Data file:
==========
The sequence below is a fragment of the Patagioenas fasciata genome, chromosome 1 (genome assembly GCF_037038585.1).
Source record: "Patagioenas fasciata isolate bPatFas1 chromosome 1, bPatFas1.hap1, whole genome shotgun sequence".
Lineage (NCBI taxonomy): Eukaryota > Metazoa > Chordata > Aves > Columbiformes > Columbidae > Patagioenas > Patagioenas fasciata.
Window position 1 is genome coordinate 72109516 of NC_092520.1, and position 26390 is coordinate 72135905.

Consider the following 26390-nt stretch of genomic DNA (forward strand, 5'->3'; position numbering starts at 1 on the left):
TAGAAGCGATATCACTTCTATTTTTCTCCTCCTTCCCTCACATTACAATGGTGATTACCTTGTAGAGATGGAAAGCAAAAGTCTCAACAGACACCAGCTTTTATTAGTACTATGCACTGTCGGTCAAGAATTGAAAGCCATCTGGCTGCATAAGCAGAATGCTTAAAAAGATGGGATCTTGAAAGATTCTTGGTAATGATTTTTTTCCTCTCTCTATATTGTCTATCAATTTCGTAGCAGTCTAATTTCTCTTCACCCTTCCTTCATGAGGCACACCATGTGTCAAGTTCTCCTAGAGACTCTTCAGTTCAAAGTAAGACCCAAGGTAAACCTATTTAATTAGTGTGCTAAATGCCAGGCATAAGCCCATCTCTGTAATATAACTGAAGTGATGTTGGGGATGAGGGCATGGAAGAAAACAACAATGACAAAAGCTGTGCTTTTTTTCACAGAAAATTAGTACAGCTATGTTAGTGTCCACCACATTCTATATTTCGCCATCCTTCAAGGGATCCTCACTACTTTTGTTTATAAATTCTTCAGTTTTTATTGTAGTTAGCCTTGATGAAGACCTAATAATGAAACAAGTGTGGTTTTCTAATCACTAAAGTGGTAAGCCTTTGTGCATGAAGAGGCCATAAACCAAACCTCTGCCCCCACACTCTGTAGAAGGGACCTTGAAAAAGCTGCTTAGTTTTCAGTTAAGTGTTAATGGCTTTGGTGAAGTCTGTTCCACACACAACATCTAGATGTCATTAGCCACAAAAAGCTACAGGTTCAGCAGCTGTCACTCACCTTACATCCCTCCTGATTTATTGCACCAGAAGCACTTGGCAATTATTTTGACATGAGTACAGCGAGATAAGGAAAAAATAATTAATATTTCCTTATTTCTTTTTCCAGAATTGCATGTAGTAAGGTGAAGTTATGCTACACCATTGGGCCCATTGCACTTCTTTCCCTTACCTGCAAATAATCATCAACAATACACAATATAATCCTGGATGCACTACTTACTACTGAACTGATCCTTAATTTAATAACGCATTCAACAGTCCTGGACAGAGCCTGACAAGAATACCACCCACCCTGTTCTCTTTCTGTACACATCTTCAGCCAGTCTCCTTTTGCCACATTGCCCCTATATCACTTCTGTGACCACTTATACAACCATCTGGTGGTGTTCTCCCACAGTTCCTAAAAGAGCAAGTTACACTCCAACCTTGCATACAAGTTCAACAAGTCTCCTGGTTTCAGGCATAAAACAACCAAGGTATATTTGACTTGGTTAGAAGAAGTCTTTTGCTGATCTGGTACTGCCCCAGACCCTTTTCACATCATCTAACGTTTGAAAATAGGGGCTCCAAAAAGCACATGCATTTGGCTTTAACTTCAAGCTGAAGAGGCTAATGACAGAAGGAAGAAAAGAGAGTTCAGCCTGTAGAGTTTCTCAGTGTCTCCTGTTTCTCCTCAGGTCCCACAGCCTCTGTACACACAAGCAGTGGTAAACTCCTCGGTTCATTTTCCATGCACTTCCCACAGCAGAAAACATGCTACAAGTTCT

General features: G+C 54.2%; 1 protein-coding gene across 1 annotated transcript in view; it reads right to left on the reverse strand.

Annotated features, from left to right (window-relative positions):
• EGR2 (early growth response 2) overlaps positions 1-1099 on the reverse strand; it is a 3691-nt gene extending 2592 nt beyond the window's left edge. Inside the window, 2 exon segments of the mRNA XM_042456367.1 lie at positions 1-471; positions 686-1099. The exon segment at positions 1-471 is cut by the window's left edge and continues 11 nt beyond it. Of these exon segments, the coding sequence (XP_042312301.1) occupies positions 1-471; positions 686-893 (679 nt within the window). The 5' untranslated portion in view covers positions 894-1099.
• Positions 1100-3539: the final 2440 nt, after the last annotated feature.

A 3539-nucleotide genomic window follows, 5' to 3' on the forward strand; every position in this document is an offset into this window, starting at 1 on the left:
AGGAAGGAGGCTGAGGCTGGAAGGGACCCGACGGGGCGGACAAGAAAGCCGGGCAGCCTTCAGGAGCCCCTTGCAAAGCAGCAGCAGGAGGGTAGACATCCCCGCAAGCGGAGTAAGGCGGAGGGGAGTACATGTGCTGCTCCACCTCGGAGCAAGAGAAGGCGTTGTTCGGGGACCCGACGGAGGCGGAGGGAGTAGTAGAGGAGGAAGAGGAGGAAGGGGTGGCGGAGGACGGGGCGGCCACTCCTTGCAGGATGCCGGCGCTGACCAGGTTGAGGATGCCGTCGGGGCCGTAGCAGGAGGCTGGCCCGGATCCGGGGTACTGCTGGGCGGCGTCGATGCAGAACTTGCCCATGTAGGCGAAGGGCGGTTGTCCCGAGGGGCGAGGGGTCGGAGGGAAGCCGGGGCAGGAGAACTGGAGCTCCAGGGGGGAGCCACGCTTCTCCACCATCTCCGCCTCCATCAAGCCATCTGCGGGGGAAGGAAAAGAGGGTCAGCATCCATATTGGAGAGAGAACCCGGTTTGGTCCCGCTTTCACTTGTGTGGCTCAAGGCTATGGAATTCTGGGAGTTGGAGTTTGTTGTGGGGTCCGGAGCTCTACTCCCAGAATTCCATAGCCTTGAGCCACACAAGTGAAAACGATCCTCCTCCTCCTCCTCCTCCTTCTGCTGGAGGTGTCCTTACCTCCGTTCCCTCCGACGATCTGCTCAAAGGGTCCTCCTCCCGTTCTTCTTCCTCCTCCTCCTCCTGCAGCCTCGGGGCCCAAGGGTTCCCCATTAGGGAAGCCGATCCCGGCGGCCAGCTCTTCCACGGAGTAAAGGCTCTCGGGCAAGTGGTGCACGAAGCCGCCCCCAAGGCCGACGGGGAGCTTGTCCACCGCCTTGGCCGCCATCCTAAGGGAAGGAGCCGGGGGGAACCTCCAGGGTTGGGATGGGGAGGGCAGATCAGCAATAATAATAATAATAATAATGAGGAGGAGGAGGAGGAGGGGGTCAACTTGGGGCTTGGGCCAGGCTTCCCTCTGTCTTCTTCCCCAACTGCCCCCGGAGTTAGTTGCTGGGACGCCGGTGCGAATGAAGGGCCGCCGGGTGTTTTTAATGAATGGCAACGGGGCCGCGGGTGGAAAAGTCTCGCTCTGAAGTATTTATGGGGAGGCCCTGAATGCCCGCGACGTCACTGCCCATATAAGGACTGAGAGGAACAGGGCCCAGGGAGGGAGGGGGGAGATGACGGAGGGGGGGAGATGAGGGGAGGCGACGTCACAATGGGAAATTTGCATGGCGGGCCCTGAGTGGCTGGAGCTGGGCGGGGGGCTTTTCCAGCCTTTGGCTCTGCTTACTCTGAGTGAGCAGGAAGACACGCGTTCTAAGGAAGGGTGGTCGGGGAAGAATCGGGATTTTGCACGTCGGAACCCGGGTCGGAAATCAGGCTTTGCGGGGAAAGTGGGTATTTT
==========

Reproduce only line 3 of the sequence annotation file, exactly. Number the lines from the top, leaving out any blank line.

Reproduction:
Lineage (NCBI taxonomy): Eukaryota > Metazoa > Chordata > Aves > Columbiformes > Columbidae > Patagioenas > Patagioenas fasciata.